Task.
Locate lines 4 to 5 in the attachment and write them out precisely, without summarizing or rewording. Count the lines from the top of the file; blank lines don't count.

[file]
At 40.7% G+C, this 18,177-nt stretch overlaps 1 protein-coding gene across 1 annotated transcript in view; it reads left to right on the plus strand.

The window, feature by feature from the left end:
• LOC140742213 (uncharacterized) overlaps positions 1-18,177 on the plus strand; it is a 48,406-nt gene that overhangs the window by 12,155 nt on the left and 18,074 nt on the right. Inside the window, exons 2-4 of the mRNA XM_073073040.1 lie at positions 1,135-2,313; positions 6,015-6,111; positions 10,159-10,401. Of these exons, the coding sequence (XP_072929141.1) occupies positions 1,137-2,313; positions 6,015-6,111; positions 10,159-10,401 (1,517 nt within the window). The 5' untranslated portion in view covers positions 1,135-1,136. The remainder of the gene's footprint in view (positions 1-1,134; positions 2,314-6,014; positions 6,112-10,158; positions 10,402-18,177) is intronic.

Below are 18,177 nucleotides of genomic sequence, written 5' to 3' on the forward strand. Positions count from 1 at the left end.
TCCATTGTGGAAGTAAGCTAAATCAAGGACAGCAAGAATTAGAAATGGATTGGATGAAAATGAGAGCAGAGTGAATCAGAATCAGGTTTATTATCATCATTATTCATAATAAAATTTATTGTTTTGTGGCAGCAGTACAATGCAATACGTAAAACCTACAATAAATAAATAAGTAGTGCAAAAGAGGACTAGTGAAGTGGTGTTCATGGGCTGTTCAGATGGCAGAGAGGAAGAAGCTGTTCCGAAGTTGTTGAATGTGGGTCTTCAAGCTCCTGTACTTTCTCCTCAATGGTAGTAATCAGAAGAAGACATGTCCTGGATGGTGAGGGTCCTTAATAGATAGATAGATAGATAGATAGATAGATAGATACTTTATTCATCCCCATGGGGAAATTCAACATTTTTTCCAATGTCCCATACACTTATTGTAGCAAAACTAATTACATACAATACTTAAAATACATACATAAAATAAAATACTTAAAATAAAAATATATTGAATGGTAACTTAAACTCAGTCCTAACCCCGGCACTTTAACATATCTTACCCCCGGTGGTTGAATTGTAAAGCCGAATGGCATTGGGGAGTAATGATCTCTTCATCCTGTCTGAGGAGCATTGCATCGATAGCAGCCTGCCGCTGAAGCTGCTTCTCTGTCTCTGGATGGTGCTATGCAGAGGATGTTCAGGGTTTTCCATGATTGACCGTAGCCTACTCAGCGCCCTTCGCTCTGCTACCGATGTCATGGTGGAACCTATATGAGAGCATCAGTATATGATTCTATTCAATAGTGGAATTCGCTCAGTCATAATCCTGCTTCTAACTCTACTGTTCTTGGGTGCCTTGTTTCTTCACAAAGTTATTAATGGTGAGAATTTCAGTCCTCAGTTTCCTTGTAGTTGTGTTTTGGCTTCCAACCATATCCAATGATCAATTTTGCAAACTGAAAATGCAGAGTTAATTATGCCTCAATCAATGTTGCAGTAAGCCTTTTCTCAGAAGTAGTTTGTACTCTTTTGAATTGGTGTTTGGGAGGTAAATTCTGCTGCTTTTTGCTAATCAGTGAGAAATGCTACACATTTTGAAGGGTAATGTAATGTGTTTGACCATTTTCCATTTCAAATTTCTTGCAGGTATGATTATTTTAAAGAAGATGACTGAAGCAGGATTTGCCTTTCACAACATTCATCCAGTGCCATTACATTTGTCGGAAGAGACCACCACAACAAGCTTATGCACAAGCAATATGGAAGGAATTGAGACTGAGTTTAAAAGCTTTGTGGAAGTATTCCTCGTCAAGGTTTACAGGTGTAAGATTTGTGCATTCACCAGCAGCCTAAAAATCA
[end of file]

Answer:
Below are 18,177 nucleotides of genomic sequence, written 5' to 3' on the forward strand. Positions count from 1 at the left end.
TCCATTGTGGAAGTAAGCTAAATCAAGGACAGCAAGAATTAGAAATGGATTGGATGAAAATGAGAGCAGAGTGAATCAGAATCAGGTTTATTATCATCATTATTCATAATAAAATTTATTGTTTTGTGGCAGCAGTACAATGCAATACGTAAAACCTACAATAAATAAATAAGTAGTGCAAAAGAGGACTAGTGAAGTGGTGTTCATGGGCTGTTCAGATGGCAGAGAGGAAGAAGCTGTTCCGAAGTTGTTGAATGTGGGTCTTCAAGCTCCTGTACTTTCTCCTCAATGGTAGTAATCAGAAGAAGACATGTCCTGGATGGTGAGGGTCCTTAATAGATAGATAGATAGATAGATAGATAGATAGATACTTTATTCATCCCCATGGGGAAATTCAACATTTTTTCCAATGTCCCATACACTTATTGTAGCAAAACTAATTACATACAATACTTAAAATACATACATAAAATAAAATACTTAAAATAAAAATATATTGAATGGTAACTTAAACTCAGTCCTAACCCCGGCACTTTAACATATCTTACCCCCGGTGGTTGAATTGTAAAGCCGAATGGCATTGGGGAGTAATGATCTCTTCATCCTGTCTGAGGAGCATTGCATCGATAGCAGCCTGCCGCTGAAGCTGCTTCTCTGTCTCTGGATGGTGCTATGCAGAGGATGTTCAGGGTTTTCCATGATTGACCGTAGCCTACTCAGCGCCCTTCGCTCTGCTACCGATGTCATGGTGGAACCTATATGAGAGCATCAGTATATGATTCTATTCAATAGTGGAATTCGCTCAGTCATAATCCTGCTTCTAACTCTACTGTTCTTGGGTGCCTTGTTTCTTCACAAAGTTATTAATGGTGAGAATTTCAGTCCTCAGTTTCCTTGTAGTTGTGTTTTGGCTTCCAACCATATCCAATGATCAATTTTGCAAACTGAAAATGCAGAGTTAATTATGCCTCAATCAATGTTGCAGTAAGCCTTTTCTCAGAAGTAGTTTGTACTCTTTTGAATTGGTGTTTGGGAGGTAAATTCTGCTGCTTTTTGCTAATCAGTGAGAAATGCTACACATTTTGAAGGGTAATGTAATGTGTTTGACCATTTTCCATTTCAAATTTCTTGCAGGTATGATTATTTTAAAGAAGATGACTGAAGCAGGATTTGCCTTTCACAACATTCATCCAGTGCCATTACATTTGTCGGAAGAGACCACCACAACAAGCTTATGCACAAGCAATATGGAAGGAATTGAGACTGAGTTTAAAAGCTTTGTGGAAGTATTCCTCGTCAAGGTTTACAGGTGTAAGATTTGTGCATTCACCAGCAGCCTAAAAATCA